Weingarten: A note on US influence


Tia Dufour

The United States is arguably one of the most influential countries in the world. Columnist Caleb Weingarten argues it could be inspiring, yet dangerous.

Caleb Weingarten, Columnist

Roughly six months ago, I traveled through the city-state of Singapore, a surprisingly pseudo-Western society, housing dense multiculturalism within its small borders. A few different cultures comprise the Singaporean demographic: Chinese, Malay and Indian, primarily. I was shocked to find a high level of patriotism and even shreds of nationalism (especially from one of my classmates who insisted that the Japanese boy and Danish girl in my class were stupid and stained the clean infrastructure). 

Although I was on the opposite end of the Earth, it felt shockingly similar to the United States, and I learned these traits were inherent to the attitudes of the people there, especially the young men. What further intrigued me was how ethnically segregated the country was and how it formed a strong undertone of the relationships between the different groups of people in the public sphere. A Malay girl in my class would go on about the outcast feeling that dawned on her due to the segregation, whereas others would support the Singaporean government’s success in social regulation.

Shortly after I had these discoveries, Roe v. Wade was overturned in America, and instead of watching the protests and social disturbances, I walked under the sunshine and viridescent canopies of Singapore, where I realized the world cared far less about America than I had previously thought. This was, of course, before I went back to my class. 

Everyone knew I was from America, and odd stares of uncertainty were directed my way during our next class. The questions began to flow about how I felt, what it meant to me, and where we go from here.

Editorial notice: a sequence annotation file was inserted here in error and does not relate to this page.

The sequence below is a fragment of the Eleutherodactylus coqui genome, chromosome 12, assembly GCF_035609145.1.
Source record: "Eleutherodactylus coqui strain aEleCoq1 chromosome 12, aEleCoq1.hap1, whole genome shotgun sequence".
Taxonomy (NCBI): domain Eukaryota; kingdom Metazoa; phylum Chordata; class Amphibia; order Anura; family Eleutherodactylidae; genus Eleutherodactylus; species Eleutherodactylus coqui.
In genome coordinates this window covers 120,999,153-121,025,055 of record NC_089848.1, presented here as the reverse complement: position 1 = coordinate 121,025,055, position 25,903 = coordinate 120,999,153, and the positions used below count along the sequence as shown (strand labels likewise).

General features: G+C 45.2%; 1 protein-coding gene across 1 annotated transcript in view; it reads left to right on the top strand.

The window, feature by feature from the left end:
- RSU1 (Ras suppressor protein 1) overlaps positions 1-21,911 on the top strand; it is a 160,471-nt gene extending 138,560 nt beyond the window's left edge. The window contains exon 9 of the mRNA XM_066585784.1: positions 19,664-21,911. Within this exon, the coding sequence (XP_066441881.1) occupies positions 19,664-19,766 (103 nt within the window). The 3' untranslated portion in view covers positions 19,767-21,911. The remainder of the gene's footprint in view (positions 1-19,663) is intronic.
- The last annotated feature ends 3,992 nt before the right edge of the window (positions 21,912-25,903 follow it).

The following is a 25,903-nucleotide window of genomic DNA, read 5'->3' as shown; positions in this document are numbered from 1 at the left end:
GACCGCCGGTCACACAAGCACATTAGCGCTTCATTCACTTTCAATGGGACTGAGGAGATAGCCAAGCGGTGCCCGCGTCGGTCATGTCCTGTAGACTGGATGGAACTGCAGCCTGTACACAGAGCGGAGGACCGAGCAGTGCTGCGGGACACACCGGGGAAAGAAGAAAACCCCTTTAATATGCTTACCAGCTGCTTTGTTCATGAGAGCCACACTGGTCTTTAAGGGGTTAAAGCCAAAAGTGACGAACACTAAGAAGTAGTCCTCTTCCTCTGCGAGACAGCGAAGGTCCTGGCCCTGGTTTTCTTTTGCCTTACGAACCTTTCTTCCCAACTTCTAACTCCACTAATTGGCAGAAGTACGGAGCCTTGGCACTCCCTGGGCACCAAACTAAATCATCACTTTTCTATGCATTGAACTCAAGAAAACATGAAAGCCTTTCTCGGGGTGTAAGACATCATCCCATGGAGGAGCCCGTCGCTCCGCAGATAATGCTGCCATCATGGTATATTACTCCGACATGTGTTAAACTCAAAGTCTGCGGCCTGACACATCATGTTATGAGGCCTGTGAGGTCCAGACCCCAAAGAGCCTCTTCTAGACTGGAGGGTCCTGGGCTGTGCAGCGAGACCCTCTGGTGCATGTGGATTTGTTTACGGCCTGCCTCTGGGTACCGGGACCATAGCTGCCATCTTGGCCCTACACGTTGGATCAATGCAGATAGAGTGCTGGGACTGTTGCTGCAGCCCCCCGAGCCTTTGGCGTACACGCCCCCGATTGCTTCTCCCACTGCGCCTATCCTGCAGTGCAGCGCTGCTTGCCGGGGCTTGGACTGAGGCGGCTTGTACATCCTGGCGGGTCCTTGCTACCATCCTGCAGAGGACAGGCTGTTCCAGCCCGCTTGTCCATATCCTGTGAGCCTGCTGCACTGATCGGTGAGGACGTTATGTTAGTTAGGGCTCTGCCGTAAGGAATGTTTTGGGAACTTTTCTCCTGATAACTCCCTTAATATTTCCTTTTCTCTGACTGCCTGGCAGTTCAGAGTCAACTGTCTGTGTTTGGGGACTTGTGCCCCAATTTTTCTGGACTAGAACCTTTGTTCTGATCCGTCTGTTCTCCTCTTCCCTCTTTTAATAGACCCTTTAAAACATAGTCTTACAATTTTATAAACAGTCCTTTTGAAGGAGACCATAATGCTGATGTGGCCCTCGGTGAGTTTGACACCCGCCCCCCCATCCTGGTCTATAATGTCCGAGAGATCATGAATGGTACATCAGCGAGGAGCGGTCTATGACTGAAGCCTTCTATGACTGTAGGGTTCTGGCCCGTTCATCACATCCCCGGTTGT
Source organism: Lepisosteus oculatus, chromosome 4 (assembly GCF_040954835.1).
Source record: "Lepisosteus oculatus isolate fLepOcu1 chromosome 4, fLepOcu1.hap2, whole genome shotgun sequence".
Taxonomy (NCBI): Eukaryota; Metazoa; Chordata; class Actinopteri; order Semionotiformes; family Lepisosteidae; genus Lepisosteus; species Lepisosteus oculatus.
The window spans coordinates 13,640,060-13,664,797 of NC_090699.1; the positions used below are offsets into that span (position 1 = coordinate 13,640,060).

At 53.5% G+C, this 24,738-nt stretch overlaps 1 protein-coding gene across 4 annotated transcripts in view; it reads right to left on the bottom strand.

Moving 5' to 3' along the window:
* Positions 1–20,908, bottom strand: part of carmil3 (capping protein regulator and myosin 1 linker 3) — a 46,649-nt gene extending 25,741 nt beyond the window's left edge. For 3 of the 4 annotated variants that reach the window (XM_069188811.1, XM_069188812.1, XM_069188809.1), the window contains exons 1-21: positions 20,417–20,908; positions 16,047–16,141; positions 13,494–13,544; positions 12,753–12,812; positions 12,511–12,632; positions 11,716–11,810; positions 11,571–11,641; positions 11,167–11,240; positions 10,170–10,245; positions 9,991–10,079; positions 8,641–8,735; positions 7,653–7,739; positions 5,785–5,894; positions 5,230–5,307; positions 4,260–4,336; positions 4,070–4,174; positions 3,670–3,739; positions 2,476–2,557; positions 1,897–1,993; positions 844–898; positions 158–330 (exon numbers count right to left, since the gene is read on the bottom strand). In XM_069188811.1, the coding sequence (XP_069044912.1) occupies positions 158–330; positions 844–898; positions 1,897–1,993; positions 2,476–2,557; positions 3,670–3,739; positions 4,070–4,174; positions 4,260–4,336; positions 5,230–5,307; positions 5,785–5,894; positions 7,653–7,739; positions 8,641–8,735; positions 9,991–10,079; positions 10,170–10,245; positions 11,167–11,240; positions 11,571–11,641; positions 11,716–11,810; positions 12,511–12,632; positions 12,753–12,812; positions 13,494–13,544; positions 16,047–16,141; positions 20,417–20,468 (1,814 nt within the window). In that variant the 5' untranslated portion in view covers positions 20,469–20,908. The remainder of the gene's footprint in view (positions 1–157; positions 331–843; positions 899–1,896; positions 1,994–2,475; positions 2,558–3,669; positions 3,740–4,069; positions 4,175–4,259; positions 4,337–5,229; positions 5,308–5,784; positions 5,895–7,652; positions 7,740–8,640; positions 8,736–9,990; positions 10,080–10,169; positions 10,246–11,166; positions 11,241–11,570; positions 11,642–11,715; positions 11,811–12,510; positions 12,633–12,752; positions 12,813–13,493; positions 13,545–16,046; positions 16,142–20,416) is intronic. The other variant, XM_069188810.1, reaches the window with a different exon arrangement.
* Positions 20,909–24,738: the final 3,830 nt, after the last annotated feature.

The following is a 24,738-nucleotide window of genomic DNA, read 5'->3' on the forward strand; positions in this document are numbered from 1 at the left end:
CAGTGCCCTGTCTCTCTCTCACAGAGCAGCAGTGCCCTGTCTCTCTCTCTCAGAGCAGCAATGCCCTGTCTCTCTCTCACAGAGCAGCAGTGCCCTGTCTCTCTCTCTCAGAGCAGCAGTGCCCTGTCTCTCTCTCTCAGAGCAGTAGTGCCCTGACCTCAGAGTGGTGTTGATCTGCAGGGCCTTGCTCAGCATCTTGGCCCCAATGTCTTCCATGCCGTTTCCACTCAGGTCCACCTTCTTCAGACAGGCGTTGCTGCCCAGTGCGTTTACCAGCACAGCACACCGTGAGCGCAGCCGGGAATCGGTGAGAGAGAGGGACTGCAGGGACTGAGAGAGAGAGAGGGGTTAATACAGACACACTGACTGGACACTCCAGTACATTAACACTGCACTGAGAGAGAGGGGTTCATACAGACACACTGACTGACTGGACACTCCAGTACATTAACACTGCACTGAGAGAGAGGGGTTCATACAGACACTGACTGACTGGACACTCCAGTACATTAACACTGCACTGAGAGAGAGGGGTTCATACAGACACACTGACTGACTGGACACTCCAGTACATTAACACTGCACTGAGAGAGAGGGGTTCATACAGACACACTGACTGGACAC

Questions like this played an odd tune in my ear because the notion of we in a place so far and unrelatable was something I would have never expected. It was a realization that day of how influential America is. Not just the obvious reach and domination it has achieved but how the social dynamics send reverberations across the world, even into the confines of a small city-state at the tip of Malaysia. 

I reminisce on this memory because of the political turmoil that Brazil finds itself in, a strange reminder of our own people’s attempt to overthrow the government and the processes of an election. Far-right, pro-Bolsonaro protesters sought “military intervention to either restore far-right Bolsonaro to power or oust his newly inaugurated leftist rival, Luiz Inácio Lula da Silva.”

Bolsonaro conferred allegations of election fraud onto the psyche of his supporters after he was defeated in October by Lula, inspiring a version of the January 6 insurrection that took place in America. I have seen many on the far-right who claim that these events do not correlate, that Trump’s fraudulent claims and Bolsonaro’s equally sorry attempt to overthrow his election seem to be nothing more than chance coincidences. However, Bolsonaro has left Brazil and has been living in Orlando, Florida, most likely to “insulate” himself from “legal jeopardy.” 

My experiences in Singapore and after seeing the attention we receive from people around the world, I stress the importance of coming together as a nation and decrying the falsehoods put out by both Left and Right, and even the more radical agendas that stick to both. It would be foolish to suggest that countries don’t look to us for guidance and that people who live in various other countries don’t mimic our citizens concerning their political affairs. 

It is inspiring that we have such a reach, but also dangerous given the volatility of our social dynamics here in America. Regardless of your political opinions, it should beg the question of why Brazil’s insurrection was virtually identical to America’s on January 6 and why the nationalist fervor is rising worldwide.